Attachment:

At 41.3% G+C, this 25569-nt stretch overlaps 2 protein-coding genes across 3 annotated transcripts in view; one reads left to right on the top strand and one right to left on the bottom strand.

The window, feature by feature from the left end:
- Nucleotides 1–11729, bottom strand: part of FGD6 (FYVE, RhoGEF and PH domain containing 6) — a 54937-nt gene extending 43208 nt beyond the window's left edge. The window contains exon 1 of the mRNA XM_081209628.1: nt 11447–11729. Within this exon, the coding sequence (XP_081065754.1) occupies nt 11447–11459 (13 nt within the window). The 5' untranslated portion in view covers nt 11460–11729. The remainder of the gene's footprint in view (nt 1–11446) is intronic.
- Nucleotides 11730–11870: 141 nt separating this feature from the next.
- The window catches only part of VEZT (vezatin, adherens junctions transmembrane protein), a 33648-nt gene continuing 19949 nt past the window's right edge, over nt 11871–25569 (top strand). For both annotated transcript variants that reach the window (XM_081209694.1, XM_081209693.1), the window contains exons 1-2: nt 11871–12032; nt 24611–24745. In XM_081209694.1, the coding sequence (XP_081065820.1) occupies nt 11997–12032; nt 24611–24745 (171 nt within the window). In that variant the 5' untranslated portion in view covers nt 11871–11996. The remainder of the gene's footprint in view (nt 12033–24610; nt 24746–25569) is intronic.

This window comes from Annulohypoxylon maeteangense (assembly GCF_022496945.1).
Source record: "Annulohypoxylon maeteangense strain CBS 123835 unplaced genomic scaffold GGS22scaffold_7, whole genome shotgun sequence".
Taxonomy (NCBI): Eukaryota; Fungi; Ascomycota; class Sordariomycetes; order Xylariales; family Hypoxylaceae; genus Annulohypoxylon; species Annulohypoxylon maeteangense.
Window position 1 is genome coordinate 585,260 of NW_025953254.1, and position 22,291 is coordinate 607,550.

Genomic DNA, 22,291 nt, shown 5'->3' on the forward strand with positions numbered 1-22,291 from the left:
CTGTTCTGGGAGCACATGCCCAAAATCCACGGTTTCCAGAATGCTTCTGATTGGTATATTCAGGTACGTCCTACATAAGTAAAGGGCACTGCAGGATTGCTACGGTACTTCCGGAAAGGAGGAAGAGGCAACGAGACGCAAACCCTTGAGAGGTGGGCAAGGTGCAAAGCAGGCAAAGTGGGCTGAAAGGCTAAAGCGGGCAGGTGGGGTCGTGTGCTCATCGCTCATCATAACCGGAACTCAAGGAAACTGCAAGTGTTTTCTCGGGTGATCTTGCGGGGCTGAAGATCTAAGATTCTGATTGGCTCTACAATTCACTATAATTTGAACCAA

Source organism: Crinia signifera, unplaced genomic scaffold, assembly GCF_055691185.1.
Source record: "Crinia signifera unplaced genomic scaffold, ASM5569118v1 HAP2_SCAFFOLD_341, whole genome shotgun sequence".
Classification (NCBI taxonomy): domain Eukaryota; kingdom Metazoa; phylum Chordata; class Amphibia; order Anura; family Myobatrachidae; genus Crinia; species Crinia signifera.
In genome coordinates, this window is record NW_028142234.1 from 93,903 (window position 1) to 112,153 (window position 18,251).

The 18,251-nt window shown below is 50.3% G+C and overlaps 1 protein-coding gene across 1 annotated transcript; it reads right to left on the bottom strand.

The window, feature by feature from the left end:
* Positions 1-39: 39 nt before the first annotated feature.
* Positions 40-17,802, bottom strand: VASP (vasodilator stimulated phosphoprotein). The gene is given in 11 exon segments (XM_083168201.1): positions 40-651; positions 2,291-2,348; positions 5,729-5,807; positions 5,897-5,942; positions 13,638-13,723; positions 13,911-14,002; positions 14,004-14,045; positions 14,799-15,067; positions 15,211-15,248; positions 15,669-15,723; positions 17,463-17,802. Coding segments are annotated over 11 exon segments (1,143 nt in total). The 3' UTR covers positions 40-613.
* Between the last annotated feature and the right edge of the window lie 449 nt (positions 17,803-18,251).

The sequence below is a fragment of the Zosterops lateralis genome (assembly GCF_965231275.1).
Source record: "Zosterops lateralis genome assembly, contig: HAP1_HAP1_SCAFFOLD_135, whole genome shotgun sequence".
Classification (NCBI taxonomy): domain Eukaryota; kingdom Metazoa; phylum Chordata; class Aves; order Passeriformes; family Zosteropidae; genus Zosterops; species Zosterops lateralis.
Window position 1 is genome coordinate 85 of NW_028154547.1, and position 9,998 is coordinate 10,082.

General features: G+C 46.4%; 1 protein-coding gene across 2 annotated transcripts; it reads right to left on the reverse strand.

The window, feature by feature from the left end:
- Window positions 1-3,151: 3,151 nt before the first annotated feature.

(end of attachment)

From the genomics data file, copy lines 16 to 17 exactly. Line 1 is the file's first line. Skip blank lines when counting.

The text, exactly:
The 18,251-nt window shown below is 50.3% G+C and overlaps 1 protein-coding gene across 1 annotated transcript; it reads right to left on the bottom strand.

The window, feature by feature from the left end: